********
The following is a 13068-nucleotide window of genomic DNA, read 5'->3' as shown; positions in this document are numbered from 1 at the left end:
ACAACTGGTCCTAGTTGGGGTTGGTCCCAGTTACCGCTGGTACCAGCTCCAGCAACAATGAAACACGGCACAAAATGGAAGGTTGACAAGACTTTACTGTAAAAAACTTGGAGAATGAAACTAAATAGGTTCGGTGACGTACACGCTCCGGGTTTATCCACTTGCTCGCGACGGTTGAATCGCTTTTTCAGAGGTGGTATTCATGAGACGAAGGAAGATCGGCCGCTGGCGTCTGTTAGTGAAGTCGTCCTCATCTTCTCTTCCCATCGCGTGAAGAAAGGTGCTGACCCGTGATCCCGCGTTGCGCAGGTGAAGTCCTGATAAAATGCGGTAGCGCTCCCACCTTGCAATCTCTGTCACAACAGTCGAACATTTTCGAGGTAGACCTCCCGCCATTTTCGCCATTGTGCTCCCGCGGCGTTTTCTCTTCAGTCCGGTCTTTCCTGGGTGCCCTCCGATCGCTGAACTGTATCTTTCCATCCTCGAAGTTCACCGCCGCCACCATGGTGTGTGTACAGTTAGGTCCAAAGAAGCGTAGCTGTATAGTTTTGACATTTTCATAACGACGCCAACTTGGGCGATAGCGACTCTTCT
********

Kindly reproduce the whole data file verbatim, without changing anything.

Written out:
The following is a 13068-nucleotide window of genomic DNA, read 5'->3' as shown; positions in this document are numbered from 1 at the left end:
ACAACTGGTCCTAGTTGGGGTTGGTCCCAGTTACCGCTGGTACCAGCTCCAGCAACAATGAAACACGGCACAAAATGGAAGGTTGACAAGACTTTACTGTAAAAAACTTGGAGAATGAAACTAAATAGGTTCGGTGACGTACACGCTCCGGGTTTATCCACTTGCTCGCGACGGTTGAATCGCTTTTTCAGAGGTGGTATTCATGAGACGAAGGAAGATCGGCCGCTGGCGTCTGTTAGTGAAGTCGTCCTCATCTTCTCTTCCCATCGCGTGAAGAAAGGTGCTGACCCGTGATCCCGCGTTGCGCAGGTGAAGTCCTGATAAAATGCGGTAGCGCTCCCACCTTGCAATCTCTGTCACAACAGTCGAACATTTTCGAGGTAGACCTCCCGCCATTTTCGCCATTGTGCTCCCGCGGCGTTTTCTCTTCAGTCCGGTCTTTCCTGGGTGCCCTCCGATCGCTGAACTGTATCTTTCCATCCTCGAAGTTCACCGCCGCCACCATGGTGTGTGTACAGTTAGGTCCAAAGAAGCGTAGCTGTATAGTTTTGACATTTTCATAACGACGCCAACTTGGGCGATAGCGACTCTTCT